Friday, November 7, 2014

Remembering . . .

  • November 9, 2014 is the 25th anniversary of the Berlin Wall being taken down.  I recall its construction when I was in high school and watched it being dismantled in 1989 by people wielding large hammers.  I remember hearing the cheering of the people standing atop the wall and shouting freedom with each blow of the hammer.  This weekend 8,000 illuminated balloons will be released into the air and float over the city – free from borders . . . as people watch again and remember those who struggled to cross from East to West Berlin. 
  •  I can even remember a number of documentaries that I viewed on television.  One in particular continues to haunt me. It was the story of a young couple who planned their escape.  His girlfriend lost enough weight to be placed in a large suitcase – of which her boyfriend practiced over time to carry it with his one arm ( her folded within the suitcase) and he walking to and through the checkpoint without exhibiting any stress or difficulty to reach the freedom of West Berlin.
The Berlin wall was constructed in 1961 as a means to separate capitalists in the West from Communists in the East. The creation of the Berlin Wall ripped apart families, and led to severe isolation among the German people. Over a 28 year period at least 138 people were killed as they traveled too closely to the wall and even attempted to climb the structure.
November 11 ~ Veterans Day (USA), Remembrance Day (Canada)
On the eleventh hour of the eleventh day in the eleventh month of the year 1918, an armistice was signed, ending the "war to end all wars." November 11 was set aside as Armistice Day in the United States to remember the sacrifices that men and women made during the war in order to ensure a lasting peace. In 1938 Congress voted Armistice Day as a legal holiday, but World War II began the following year. Armistice Day was still observed after the end of the Second World War. In 1953 townspeople in Emporia, Kansas called the holiday Veterans Day in gratitude to the veterans in their town. Soon after, Congress passed a bill renaming the national holiday to Veterans Day. Today, we remember those who have served for our country in the armed forces in our prayers. (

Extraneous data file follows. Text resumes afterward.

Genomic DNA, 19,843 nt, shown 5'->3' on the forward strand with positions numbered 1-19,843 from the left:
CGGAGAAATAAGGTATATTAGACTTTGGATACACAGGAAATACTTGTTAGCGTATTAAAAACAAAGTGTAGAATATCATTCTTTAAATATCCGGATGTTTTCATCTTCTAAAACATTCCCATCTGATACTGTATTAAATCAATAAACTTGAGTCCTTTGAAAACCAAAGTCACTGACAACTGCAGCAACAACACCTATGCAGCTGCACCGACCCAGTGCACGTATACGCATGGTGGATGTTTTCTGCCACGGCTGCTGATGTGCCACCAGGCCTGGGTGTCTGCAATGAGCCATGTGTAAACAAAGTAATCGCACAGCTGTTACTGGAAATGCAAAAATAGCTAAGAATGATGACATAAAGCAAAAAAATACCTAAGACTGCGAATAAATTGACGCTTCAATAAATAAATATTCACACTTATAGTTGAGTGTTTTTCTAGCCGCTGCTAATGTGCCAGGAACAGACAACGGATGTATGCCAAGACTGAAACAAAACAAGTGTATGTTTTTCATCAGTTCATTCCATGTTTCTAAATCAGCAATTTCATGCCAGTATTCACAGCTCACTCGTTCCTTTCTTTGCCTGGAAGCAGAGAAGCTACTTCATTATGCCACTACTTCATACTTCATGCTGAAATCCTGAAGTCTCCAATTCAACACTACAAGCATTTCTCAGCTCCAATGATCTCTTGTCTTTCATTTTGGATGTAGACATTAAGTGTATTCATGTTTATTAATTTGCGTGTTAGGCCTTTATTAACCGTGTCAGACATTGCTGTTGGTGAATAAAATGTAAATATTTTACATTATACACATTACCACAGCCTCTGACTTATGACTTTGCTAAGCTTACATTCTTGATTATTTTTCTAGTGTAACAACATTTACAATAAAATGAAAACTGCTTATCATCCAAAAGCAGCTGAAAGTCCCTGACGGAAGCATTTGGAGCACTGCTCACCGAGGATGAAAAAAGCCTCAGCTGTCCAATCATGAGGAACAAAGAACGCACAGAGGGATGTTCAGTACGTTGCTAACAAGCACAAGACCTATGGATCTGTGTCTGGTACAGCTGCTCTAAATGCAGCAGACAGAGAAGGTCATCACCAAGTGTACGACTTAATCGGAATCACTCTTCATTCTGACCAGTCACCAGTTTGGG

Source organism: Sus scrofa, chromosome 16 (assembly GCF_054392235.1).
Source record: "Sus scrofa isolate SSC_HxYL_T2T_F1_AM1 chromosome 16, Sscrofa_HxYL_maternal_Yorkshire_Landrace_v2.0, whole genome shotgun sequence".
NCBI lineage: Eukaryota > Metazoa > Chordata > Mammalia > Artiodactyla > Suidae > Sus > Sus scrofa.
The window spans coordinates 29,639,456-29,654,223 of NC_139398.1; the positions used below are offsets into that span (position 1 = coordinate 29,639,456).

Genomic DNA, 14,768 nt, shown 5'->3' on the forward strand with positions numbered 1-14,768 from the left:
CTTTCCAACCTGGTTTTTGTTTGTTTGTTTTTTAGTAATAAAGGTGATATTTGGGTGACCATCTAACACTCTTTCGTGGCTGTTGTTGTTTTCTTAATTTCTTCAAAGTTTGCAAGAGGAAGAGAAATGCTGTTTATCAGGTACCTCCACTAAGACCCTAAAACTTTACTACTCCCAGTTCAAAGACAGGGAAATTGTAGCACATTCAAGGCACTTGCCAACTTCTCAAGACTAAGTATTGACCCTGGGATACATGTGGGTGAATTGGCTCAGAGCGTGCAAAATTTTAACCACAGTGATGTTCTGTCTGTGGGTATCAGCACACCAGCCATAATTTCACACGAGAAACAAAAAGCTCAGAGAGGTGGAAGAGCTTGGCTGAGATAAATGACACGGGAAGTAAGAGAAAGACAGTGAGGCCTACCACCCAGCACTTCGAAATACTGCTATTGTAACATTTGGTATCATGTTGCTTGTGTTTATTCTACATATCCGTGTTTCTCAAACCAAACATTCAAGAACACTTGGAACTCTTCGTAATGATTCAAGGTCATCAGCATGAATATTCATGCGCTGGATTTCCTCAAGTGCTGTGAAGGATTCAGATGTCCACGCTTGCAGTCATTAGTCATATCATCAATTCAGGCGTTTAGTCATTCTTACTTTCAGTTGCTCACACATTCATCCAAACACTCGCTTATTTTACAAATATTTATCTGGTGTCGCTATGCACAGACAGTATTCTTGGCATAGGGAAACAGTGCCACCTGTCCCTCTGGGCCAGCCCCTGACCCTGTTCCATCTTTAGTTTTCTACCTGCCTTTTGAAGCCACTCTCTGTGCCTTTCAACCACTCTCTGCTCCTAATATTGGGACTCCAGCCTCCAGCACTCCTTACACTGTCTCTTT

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Great God, who has told us
"Vengeance is mine,"
save us from ourselves,
save us from the vengeance in our hearts
and the acid in our souls.
Save us from our desire to hurt as we have been hurt,
to punish as we have been punished,
to terrorize as we have been terrorized.
Give us the strength it takes
to listen rather than to judge,
to trust rather than to fear,
to try again and again
to make peace even when peace eludes us.
We ask, O God, for the grace
to be our best selves.
We ask for the vision
to be builders of the human community
rather than its destroyers.
We ask for the humility as a people
to understand the fears and hopes of other peoples.
We ask for the love it takes
to bequeath to the children of the world to come
more than the failures of our own making.
We ask for the heart it takes
to care for all the peoples
of Afghanistan and Iraq, of Palestine and Israel
as well as for ourselves.
Give us the depth of soul, O God,